A Networking Approach to Grid Computing

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John Wiley & Sons, Nov 19, 2004 - Technology & Engineering - 400 pages
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  • Explores practical advantages of Grid Computing and what is needed by an organization to migrate to this new computing paradigm
  • This self-contained reference makes both the concepts and applications of grid computing clear and understandable to even non-technical managers
  • Explains the underlying networking mechanism and answers such questions critical to the business enterprise as
    • "What is grid computing?"
    • "How widespread is its present/potential penetration?"
    • "Is it ready for prime time?"
    • "Are there firm standards?"
    • "Is it secure?"
    • "How do we bill this new product?" and
    • "How can we deploy it (at a macro level)?"

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1 Introduction
2 Grid Benefits and Status of Technology
3 Components of Grid Computing Systems and Architectures
4 Standards Supporting Grid Computing OGSI
5 Standards Supporting Grid Computing OGSA
6 Grid System Deployment Issues Approaches and Tools
7 Grid System Economics
8 Communication Systems for Local Grids
9 Communication Systems for National Grids
10 Communication Systems for Global Grids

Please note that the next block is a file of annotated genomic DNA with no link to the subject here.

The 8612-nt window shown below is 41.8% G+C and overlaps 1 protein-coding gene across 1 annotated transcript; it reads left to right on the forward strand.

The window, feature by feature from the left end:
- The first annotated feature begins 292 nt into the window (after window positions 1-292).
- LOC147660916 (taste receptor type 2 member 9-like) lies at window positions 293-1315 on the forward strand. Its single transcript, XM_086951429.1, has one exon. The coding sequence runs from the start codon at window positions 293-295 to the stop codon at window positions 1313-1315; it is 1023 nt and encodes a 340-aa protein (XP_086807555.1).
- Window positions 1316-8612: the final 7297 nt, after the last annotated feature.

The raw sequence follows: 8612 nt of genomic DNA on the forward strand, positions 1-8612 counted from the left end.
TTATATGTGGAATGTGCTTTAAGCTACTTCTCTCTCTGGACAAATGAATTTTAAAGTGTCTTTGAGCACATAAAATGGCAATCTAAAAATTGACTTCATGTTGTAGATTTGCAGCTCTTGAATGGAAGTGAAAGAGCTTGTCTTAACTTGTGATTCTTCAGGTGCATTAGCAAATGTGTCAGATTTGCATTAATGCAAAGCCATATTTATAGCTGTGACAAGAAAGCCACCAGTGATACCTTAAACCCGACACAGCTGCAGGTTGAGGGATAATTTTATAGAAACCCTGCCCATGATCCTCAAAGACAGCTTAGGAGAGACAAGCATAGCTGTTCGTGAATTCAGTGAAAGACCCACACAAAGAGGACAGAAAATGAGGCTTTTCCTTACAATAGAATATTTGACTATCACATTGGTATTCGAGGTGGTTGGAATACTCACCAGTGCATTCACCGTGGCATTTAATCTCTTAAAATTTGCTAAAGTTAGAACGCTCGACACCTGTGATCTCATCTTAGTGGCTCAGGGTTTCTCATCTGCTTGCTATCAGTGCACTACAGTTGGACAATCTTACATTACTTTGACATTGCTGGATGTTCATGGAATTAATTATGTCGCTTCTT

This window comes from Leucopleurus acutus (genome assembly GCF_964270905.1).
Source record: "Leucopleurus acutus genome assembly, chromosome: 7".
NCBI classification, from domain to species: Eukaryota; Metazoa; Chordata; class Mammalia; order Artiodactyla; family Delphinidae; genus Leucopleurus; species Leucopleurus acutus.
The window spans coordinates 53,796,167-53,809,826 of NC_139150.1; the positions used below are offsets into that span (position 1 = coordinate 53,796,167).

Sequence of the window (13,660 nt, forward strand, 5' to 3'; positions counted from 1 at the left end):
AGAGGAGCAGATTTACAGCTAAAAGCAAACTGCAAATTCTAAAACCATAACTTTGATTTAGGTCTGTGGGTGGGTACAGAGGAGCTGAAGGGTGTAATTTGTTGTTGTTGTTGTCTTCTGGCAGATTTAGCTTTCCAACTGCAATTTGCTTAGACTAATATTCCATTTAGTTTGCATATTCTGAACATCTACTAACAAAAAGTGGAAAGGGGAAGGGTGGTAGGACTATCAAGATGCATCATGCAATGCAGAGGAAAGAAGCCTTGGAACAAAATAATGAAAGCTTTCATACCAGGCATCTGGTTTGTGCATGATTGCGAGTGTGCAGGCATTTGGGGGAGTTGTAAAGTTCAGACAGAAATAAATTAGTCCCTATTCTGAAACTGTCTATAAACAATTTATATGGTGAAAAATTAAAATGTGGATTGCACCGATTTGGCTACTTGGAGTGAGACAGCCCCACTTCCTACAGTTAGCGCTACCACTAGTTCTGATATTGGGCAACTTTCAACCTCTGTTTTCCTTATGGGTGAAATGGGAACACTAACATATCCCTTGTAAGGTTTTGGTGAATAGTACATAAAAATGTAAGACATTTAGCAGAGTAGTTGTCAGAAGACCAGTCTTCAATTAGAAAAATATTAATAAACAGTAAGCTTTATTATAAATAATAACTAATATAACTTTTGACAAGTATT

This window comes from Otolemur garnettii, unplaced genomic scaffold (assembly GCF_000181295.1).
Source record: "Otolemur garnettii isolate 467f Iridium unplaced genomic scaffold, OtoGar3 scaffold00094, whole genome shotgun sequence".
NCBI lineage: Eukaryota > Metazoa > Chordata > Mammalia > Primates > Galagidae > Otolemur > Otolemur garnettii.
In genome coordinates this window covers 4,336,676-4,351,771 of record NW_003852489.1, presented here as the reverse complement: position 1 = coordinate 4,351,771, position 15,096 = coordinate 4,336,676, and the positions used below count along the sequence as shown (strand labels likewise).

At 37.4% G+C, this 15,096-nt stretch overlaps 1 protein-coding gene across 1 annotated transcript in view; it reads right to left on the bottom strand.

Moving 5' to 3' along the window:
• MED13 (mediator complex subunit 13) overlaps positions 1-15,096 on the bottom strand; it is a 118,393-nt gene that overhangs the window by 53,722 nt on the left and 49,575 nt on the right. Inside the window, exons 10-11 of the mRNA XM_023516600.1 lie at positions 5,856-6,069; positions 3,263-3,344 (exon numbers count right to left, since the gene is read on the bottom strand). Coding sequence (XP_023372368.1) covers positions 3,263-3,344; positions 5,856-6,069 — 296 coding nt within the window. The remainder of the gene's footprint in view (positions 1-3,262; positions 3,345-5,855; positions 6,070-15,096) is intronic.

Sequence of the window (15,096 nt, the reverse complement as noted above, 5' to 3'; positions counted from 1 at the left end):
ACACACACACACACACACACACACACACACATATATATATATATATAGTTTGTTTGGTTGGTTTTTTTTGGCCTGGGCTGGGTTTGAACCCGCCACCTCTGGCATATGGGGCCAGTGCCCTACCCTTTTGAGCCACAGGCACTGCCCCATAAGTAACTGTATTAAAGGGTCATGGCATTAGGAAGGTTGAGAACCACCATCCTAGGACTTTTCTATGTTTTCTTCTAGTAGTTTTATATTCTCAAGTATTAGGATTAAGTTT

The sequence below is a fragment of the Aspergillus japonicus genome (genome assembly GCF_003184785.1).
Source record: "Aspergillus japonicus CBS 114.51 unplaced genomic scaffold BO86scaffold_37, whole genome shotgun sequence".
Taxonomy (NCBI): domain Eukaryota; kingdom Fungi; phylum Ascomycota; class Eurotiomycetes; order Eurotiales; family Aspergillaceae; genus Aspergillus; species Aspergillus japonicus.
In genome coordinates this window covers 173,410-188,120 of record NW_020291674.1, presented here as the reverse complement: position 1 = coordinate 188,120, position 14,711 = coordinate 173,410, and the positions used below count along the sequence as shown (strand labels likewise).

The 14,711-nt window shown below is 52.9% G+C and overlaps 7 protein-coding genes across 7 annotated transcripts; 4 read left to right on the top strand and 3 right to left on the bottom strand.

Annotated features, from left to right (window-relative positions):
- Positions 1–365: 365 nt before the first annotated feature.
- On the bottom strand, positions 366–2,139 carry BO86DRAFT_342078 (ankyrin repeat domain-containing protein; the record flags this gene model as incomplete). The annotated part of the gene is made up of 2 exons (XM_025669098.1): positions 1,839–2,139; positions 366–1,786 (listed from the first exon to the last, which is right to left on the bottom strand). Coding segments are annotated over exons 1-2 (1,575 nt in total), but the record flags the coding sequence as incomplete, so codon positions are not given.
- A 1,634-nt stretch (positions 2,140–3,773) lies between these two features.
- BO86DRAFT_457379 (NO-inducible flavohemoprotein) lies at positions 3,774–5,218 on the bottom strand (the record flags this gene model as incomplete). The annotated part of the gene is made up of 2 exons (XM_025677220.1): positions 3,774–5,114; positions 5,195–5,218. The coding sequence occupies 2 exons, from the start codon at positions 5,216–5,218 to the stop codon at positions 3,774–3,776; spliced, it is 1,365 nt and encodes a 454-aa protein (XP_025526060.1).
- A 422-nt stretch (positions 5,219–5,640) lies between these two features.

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Common terms and phrases

Popular passages

Page 2 - a computational grid is a hardware and software infrastructure that provides dependable, consistent, pervasive and inexpensive access to high-end computational capabilities" that is concerned with "co-ordinated resource sharing and problem solving in dynamic, multi-institutional virtual organisations
Page 1 - The grid refers to an infrastructure that enables the integrated, collaborative use of high-end computers, networks, databases, and scientific instruments owned and managed by multiple organizations.
Page 1 - A Grid is a collection of distributed computing resources available over a local or wide area network that appear to an end user or application as one large virtual computing system. The vision is to create virtual dynamic organizations through secure, coordinated resource sharing among individuals, institutions, and resources.
Page 2 - The sharing that we are concerned with is not primarily file exchange but rather direct access to computers, software, data, and other resources, as is required by a range of collaborative problem-solving and resource brokering strategies emerging in industry, science, and engineering.

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About the author (2004)

DANIEL MINOLI has many years of IT, telecom, and networking experience for end users and carriers including work at AIG, ARPA think tanks, Bell Telephone Laboratories, ITT, Prudential Securities, Bell Communications Research (Bellcore/Telcordia), AT&T, Gartner/DataPro, and high-tech incubator Leading Edge Networks Inc. He is the author of several books on Information Technology, telecommunications, and data communications, and has taught at New York University, Rutgers University, Stevens Institute of Technology, Carnegie Mellon University, and Monmouth University.

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